It’s a very pretty-looking cast, especially when they are seated shoulder to shoulder on a platform upon which the thespians can charm the curious critics seated in chairs below. But the stuff that already had us hypnotized was the film (and their performances) we saw the previous night about the underworld life of Boston’s finest robbers and their accomplices.

You may be thinking, how many times has it been done before? And it inevitably has been, and over 100 times at least.

Co-writer, director and star Ben Affleck alludes to this fact and admits, “It’s kind of tricky to change that genre. You retell those things over and over again, so you’re worried the audience will think it’s kind of predictable. But those movies stand as a reminder that even though you’re working in the same genre, you can do something special.”

Surprisingly, he manages to succeed in making a film that is pretty gosh-darn original, though the effort didn’t come without a price.

“I didn’t have a single grey hair until I started directing movies,” says a sarcastic Affleck. “Start directing movies, and it will give you grey hair. And my brother. Those two things give me grey hair.”

There are over 300 bank robberies in Boston every year, and the one-square-mile neighborhood in Boston known as Charlestown produces more bank and armored car robbers than anywhere in the United States. Aware and often playing to these statistics, The Town features Affleck as Doug MacRay, a thief with a conscience. Leading his pack of ruthless robbers with childhood friend Jem (Jeremy Renner), MacRay falls for Claire (Rebecca Hall), a woman they took hostage on their last raid.

Hoping to hit the jackpot and have one final moneymaking hurrah, the gang must fend off a persistent FBI agent (Jon Hamm), silence an ex-girlfriend turned liability (Blake Lively) and survive some wicked car chases and gun-toting action sequences.

Affleck magnificently directs an ensemble cast toward performances of their career. Their authenticity is exuded on the screen because they look and sound like Bostonians should (If not real ones then at least like those we’ve seen on screen before).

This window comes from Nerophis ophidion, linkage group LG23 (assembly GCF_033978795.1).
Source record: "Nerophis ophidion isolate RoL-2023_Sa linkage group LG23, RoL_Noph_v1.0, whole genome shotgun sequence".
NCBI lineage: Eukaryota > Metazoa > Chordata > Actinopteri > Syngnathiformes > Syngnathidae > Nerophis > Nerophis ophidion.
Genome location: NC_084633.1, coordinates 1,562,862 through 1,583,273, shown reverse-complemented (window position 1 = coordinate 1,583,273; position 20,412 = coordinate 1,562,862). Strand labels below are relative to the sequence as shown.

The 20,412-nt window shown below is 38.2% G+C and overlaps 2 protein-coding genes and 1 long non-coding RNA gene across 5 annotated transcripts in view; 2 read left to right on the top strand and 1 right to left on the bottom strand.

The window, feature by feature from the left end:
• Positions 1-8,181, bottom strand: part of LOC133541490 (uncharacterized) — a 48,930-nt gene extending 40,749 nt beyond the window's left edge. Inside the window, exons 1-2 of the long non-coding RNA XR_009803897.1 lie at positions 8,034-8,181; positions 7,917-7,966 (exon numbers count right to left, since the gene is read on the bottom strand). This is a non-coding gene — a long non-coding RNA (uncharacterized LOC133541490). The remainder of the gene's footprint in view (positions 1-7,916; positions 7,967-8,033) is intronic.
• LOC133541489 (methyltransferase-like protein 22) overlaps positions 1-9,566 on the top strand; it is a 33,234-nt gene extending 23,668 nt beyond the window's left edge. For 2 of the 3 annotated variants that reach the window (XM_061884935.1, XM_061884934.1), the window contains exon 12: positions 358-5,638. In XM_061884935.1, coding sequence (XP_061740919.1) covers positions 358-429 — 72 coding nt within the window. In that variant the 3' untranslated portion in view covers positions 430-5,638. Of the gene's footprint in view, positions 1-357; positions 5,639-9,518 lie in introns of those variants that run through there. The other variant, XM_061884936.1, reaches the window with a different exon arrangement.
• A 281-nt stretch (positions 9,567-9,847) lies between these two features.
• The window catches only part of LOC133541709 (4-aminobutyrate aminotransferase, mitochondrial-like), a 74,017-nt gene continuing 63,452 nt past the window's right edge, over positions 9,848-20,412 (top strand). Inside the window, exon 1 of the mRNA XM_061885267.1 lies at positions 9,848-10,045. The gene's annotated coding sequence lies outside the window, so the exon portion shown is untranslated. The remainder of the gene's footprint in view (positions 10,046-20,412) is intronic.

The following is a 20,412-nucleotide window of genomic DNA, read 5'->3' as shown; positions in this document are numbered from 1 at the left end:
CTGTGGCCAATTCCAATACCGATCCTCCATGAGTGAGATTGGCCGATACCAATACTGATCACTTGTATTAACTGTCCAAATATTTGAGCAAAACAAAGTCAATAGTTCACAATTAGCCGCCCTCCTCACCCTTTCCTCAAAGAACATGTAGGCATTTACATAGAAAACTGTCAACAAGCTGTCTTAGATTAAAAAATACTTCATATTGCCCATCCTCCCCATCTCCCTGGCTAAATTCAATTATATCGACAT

“Accents are very important because they can ruin a movie,” says Affleck whose own hint of a Boston accent has been beaten down over the years by the Hollywood machine. “You have to hire good actors. With Renner, I put the right people around him and without saying anything, you could see him radiating toward the people that would help him. It’s not just an accent; it’s a worldview, it’s carriage, it’s vocabulary, especially in Boston.”

“Ben didn’t help me at all!” retorts Renner, originally from Modesto, Calif. “I would call him and ask, ‘So when are we going to get that acting coach,’ and he’d say, ‘We’re not. But I got this little tape for you of criminals talking!’”

“Gossip Girl” star Lively found the accent easy (as Affleck says, “When she auditioned, I asked her what part of Boston she was from.”). However, the blonde bombshell who was forced to slum it down for the role found comfort and assurance in her co-star/director.

“He’s so hardworking and militant about getting the character down, getting the accent down and really understanding the people,” gushes Lively while Affleck blushes two seats over. “When we were on set, it was such a comfortable world that we were able to step into and lose ourselves. I never felt like he was directing me or judging me. Rather, we were creating this thing together.”

When allegations about being a socialist filmmaker based on the subject matter he has chosen for this film as well as his directorial debut film Gone Baby Gone arise from journalists in the audience, Affleck is quick to respond and explain: “I don’t think you necessarily have to have a certain ideology behind films that you make. I’m an observationalist filmmaker. I try to make some keen observations. Social differences are the fabric of our lives. They are an aspect to people’s coexistence that is often studied and from which many conclusions are often drawn.”

The Town releases in theaters Sept. 17.